Dixon was with Billy for their impromptu trip to the desert. “Billy had never been to the desert,” Dixon said. “He was always amped and ready for anything.”

Meeting up with a group of four in Salt Lake City on Oct. 3, Billy and Dixon had their eyes on slot canyons, but flash flooding stalled their plans for the week.

On Friday, Oct. 9, one day before Dixon and Billy were slated to return to Jackson, the group woke up early to go fishing. “We caught three fish and went back to camp to have breakfast,” Dixon recalled. “Then we loaded up on the boat to go water skiing and went to the canyon to take a bath.”

However, while the crew bathed, Billy had something else in mind. Dixon soon discovered Billy on top of the cliff. “He said he wanted to dive off of the rock, so we took a depth finder and learned that the water was more than 150 feet deep,” Dixon said.

The group then positioned the boat and a jet ski in preparation for Billy’s dive. However, Billy’s friends were not prepared for his decision to perform a back-flip. “If any of us would have known he was going to attempt a gainer we wouldn’t have let him do it,” Dixon lamented.

Unable to make a full rotation, Billy was knocked out cold when his feet hit the water, Dixon said.

The group immediately sprang into action.

“We sent the jet ski first,” Dixon said. “We had two free divers who were a part of the crew and each dove down multiple times 30 to 35 feet looking for Billy.”

After the divers were not successful locating Billy, Dixon sent the jet skier to the nearest houseboat to contact search and rescue. Park rangers, officials from Utah State Park and Coconino Sheriff officials arrived to the scene within minutes, said Christiana Admiral, spokesperson for Glen Canyon Recreation Area.

“It is really rugged terrain – sharp hills and valleys and where they are searching is not flat bottom. This is making the search slow and challenging,” Admiral explained Monday.

At such murky depths, it is not efficient to send divers because they can only spend two minutes at the bottom and must take 20 minutes to reach the surface, Admiral said. A remotely operated vehicle (ROV) combed the area instead. Searchers used both video and sonar to capture images of the lake floor.

On Monday they completed a sweep of that area and expanded recovery efforts Tuesday, focusing on clear, shallower areas that are safe for divers but more difficult to clear with an ROV. “Divers will begin searching ledges and alcoves in the canyon wall, as well as finger ledges,” Admiral stated in a press release Monday evening.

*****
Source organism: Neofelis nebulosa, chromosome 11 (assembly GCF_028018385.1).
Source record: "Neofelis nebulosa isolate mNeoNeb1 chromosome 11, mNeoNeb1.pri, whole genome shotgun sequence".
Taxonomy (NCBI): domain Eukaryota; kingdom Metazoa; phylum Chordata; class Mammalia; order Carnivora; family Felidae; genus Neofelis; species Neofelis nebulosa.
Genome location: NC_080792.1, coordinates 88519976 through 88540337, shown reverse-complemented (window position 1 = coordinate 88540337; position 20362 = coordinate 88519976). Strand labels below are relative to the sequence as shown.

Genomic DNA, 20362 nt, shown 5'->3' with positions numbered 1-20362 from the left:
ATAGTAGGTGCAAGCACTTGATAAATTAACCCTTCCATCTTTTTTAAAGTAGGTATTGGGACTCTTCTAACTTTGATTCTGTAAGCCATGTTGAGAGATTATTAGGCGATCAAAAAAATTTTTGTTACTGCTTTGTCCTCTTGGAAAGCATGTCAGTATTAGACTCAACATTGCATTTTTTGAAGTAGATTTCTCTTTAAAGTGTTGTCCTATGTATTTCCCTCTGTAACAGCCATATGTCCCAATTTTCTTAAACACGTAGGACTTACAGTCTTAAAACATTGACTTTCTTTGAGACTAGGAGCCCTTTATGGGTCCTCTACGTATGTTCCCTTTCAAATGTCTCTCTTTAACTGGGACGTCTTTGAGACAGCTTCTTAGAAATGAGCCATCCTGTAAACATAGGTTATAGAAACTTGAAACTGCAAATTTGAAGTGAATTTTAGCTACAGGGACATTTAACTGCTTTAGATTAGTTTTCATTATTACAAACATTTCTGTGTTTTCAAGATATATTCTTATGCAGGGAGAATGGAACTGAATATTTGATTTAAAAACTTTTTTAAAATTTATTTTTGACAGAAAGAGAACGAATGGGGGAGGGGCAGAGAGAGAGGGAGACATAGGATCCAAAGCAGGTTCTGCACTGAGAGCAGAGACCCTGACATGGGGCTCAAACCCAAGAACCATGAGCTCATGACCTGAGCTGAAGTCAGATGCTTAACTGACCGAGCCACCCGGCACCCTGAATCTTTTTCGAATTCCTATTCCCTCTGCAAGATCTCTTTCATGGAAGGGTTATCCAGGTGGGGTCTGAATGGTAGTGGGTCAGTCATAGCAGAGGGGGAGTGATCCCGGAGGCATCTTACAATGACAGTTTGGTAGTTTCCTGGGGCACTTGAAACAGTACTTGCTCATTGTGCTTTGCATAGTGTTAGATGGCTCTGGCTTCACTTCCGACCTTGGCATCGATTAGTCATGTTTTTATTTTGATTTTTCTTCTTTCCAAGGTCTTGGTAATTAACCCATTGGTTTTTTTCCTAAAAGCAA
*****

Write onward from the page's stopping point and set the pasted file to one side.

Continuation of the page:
A breakthrough came Wednesday with the addition of a 60 percent smaller ROV from Maricopa County Sheriff’s Office Lake Patrol Division. More agile for navigating rugged terrain than the ROV in use for the last five days, this ROV, Admiral explained, can approach cliff walls without stirring up as much sediment, which helped searchers to discover Burke’s body.

Burke’s remains have been transported to the Coconino County medical examiner in Flagstaff, Ariz., to determine more details about the cause of death, though authorities say they do not have any reason to suspect foul play.

Admiral said the 6-day search was a “very complicated, slow-going operation thanks to the area’s rugged terrain and water depth.”

According to the Glen Canyon “fall calculator” on its website, cliff diving off a 90-foot cliff means impacting the water at almost 52 miles per hour. The last fatal cliff diving accident in Lake Powell involved a man jumping from a 70-foot cliff on Sept. 11, 2004. His body was recovered at a water depth of 273 feet. Six cliff jumping deaths have occurred in Glen Canyon National Recreation Area since the year 2000.

[The account of Billy Burke’s accident has been revised in this online version to reflect the discovery of Billy’s body in Lake Powell at approximately 9:40 a.m., Wednesday, Oct. 14.]

Contact Robyn Vincent at

About Robyn Vincent

Robyn is the editor of Planet Jackson Hole and Jackson Hole Snowboarder Magazine. When she's not sweating deadlines, she likes to travel the world with her notebook and camera in hand. Follow her on Twitter @TheNomadicHeart